In my mind’s eye, I see a young woman, dark-haired, kneeling on the floor of a church.
It is not a figure kneeling beneath the towering, elegant arches of a cathedral, however: not a picturesque scene in artistic light and shadow depicting a moment of yearning in a movie. This church is a plain building, large but spare, nondescript brick on a nondescript street. The look is more that of a plain, modern conference room than a cozy chapel of time-honored memory. There are rows of chairs, half-emptied of their rows of people of every age—the people stand, crowd toward the front, fill the isles. In the front of the building, on a stage where musicians sing softly, another young, dark-haired woman with a glowing, warming smile, cries to the people in a ringing voice, her eyes alight. She has come to remind them their God is much bigger, much closer, much fuller of grace, than they remembered.
The peoples’ hearts throng to her message. They are weary of the cares of law, worn from the struggle to reconcile the grandness of the God in their Holy Book to the often-meager survival of their daily lives. Their faith is renewed; it wells in new joy even as many of them join the young woman on their knees on the floor. Freedom from broken hearts, broken dreams, hidden sorrows, flow as the tears flow—in release, in promises restored, in healing.
The young woman’s heart throngs as the hearts around her. She seeks freedom the pain she has carried so long—so long that it seems it has always been with her. It is not a pain of deep and hidden sin, not even the pain of great wounding at the hands of others, though that is perhaps how it began. It is only the pain of a broken heart, of shame at the depth of her wound that others do not see, and her fear that if they did its foolishness would elicit disgust or condemnation. It is the pain born of holding that same judgment against herself.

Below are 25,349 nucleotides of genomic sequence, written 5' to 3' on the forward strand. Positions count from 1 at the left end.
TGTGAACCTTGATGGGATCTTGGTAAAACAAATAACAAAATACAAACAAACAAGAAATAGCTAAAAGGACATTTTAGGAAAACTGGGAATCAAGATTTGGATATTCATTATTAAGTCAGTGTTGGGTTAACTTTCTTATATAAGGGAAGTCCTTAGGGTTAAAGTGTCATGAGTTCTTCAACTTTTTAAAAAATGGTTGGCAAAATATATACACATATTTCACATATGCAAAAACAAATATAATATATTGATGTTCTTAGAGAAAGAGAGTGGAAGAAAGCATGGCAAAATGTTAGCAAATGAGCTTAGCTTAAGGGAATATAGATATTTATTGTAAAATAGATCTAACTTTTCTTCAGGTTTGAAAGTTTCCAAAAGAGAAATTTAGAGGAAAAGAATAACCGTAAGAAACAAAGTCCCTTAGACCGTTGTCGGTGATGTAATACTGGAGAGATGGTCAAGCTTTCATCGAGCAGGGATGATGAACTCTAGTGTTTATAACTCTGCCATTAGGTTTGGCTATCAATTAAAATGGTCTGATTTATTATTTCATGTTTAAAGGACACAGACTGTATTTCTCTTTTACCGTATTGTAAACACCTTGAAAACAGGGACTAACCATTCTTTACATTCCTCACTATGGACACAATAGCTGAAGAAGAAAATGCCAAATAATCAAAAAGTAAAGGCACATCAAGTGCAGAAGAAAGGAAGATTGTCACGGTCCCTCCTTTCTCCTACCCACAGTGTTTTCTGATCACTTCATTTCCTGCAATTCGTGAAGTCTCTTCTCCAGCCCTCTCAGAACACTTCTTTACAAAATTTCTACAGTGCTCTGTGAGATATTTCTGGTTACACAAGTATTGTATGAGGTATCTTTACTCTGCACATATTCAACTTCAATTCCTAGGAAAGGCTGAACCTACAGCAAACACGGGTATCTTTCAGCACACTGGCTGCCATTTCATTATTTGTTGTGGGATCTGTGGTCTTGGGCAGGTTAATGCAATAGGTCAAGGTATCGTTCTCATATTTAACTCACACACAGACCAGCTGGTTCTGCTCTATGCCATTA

Some of those around her do not notice the anguish on the young woman’s face as she kneels, her posture the embodiment of desolation and misery. They are blinded by their own pains. Those who see things, though, are startled to compassion by the fleeting moment when she lifts her face, glistening with tears, to the ceiling and then, overcome by the weight of her burden, huddles again quickly and forcefully to the ground. Those who see this would, perhaps, have understood and loved had the young woman risked her heart to them. Three of them crowd around, reach out loving hands and begin to pray. One of them drops to her knees and puts her arms around the weeping girl.
In your mind’s eye, do you see this picture? Do you perhaps see in this scene…yourself? What does it say to you of your own tears, your own hopes, your own vision of those around you? Do you kneel?
Do you sing?
Do you pray?
Do you comfort?
In my mind’s eye, what startled me was that when the girl lifted her face to sky, it was my own.